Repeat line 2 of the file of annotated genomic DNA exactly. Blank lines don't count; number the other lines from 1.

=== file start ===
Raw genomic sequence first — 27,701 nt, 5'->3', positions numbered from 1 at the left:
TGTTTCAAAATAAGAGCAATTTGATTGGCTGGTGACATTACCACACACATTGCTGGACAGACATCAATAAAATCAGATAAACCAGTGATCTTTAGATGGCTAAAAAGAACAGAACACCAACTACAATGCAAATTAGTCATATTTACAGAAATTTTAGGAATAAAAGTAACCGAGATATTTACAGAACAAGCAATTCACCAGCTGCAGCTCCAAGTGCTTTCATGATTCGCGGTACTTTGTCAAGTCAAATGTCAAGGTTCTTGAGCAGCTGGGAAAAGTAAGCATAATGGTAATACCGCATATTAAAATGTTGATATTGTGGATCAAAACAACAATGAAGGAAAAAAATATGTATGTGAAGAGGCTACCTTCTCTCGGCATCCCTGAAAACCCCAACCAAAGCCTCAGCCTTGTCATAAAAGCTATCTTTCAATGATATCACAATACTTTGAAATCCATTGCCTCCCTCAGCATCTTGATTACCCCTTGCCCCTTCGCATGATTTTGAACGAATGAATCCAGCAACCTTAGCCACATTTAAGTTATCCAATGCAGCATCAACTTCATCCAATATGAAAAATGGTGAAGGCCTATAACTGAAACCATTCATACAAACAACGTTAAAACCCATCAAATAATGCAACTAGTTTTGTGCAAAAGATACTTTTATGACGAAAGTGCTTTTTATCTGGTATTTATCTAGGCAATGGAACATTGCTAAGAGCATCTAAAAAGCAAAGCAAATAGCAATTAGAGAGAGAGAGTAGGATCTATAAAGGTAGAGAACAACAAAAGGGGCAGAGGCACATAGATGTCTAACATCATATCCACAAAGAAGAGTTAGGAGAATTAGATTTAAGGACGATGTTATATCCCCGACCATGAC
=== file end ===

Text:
TGTTTCAAAATAAGAGCAATTTGATTGGCTGGTGACATTACCACACACATTGCTGGACAGACATCAATAAAATCAGATAAACCAGTGATCTTTAGATGGCTAAAAAGAACAGAACACCAACTACAATGCAAATTAGTCATATTTACAGAAATTTTAGGAATAAAAGTAACCGAGATATTTACAGAACAAGCAATTCACCAGCTGCAGCTCCAAGTGCTTTCATGATTCGCGGTACTTTGTCAAGTCAAATGTCAAGGTTCTTGAGCAGCTGGGAAAAGTAAGCATAATGGTAATACCGCATATTAAAATGTTGATATTGTGGATCAAAACAACAATGAAGGAAAAAAATATGTATGTGAAGAGGCTACCTTCTCTCGGCATCCCTGAAAACCCCAACCAAAGCCTCAGCCTTGTCATAAAAGCTATCTTTCAATGATATCACAATACTTTGAAATCCATTGCCTCCCTCAGCATCTTGATTACCCCTTGCCCCTTCGCATGATTTTGAACGAATGAATCCAGCAACCTTAGCCACATTTAAGTTATCCAATGCAGCATCAACTTCATCCAATATGAAAAATGGTGAAGGCCTATAACTGAAACCATTCATACAAACAACGTTAAAACCCATCAAATAATGCAACTAGTTTTGTGCAAAAGATACTTTTATGACGAAAGTGCTTTTTATCTGGTATTTATCTAGGCAATGGAACATTGCTAAGAGCATCTAAAAAGCAAAGCAAATAGCAATTAGAGAGAGAGAGTAGGATCTATAAAGGTAGAGAACAACAAAAGGGGCAGAGGCACATAGATGTCTAACATCATATCCACAAAGAAGAGTTAGGAGAATTAGATTTAAGGACGATGTTATATCCCCGACCATGAC